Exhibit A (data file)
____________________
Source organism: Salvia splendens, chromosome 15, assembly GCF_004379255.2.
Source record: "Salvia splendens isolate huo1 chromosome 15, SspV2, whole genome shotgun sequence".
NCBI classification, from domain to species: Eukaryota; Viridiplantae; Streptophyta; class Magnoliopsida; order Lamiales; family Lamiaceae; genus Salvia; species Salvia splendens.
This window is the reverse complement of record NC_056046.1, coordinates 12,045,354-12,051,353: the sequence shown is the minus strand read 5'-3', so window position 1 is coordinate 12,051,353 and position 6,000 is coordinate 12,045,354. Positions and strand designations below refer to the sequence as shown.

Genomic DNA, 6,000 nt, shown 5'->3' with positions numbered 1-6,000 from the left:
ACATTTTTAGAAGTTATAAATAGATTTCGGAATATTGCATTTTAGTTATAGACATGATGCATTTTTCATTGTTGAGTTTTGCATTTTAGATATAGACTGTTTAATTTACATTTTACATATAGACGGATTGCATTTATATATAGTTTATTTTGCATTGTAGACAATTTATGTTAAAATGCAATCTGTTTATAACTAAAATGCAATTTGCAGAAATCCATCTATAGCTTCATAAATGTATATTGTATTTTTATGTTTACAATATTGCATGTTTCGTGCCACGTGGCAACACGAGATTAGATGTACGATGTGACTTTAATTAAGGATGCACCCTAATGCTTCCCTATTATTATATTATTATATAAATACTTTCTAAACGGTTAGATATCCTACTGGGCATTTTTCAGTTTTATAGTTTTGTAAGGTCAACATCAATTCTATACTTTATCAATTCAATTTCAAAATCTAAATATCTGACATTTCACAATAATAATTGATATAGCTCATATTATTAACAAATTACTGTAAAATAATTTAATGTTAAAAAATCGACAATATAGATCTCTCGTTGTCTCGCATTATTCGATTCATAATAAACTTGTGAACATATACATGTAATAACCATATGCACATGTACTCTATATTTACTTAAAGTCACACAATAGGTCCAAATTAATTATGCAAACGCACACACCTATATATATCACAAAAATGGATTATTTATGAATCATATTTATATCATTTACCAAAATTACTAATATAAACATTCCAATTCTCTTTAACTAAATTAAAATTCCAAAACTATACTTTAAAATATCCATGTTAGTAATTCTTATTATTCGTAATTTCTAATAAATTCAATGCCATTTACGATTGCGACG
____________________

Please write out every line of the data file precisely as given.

Source organism: Salvia splendens, chromosome 15, assembly GCF_004379255.2.
Source record: "Salvia splendens isolate huo1 chromosome 15, SspV2, whole genome shotgun sequence".
NCBI classification, from domain to species: Eukaryota; Viridiplantae; Streptophyta; class Magnoliopsida; order Lamiales; family Lamiaceae; genus Salvia; species Salvia splendens.
This window is the reverse complement of record NC_056046.1, coordinates 12,045,354-12,051,353: the sequence shown is the minus strand read 5'-3', so window position 1 is coordinate 12,051,353 and position 6,000 is coordinate 12,045,354. Positions and strand designations below refer to the sequence as shown.

Genomic DNA, 6,000 nt, shown 5'->3' with positions numbered 1-6,000 from the left:
ACATTTTTAGAAGTTATAAATAGATTTCGGAATATTGCATTTTAGTTATAGACATGATGCATTTTTCATTGTTGAGTTTTGCATTTTAGATATAGACTGTTTAATTTACATTTTACATATAGACGGATTGCATTTATATATAGTTTATTTTGCATTGTAGACAATTTATGTTAAAATGCAATCTGTTTATAACTAAAATGCAATTTGCAGAAATCCATCTATAGCTTCATAAATGTATATTGTATTTTTATGTTTACAATATTGCATGTTTCGTGCCACGTGGCAACACGAGATTAGATGTACGATGTGACTTTAATTAAGGATGCACCCTAATGCTTCCCTATTATTATATTATTATATAAATACTTTCTAAACGGTTAGATATCCTACTGGGCATTTTTCAGTTTTATAGTTTTGTAAGGTCAACATCAATTCTATACTTTATCAATTCAATTTCAAAATCTAAATATCTGACATTTCACAATAATAATTGATATAGCTCATATTATTAACAAATTACTGTAAAATAATTTAATGTTAAAAAATCGACAATATAGATCTCTCGTTGTCTCGCATTATTCGATTCATAATAAACTTGTGAACATATACATGTAATAACCATATGCACATGTACTCTATATTTACTTAAAGTCACACAATAGGTCCAAATTAATTATGCAAACGCACACACCTATATATATCACAAAAATGGATTATTTATGAATCATATTTATATCATTTACCAAAATTACTAATATAAACATTCCAATTCTCTTTAACTAAATTAAAATTCCAAAACTATACTTTAAAATATCCATGTTAGTAATTCTTATTATTCGTAATTTCTAATAAATTCAATGCCATTTACGATTGCGACG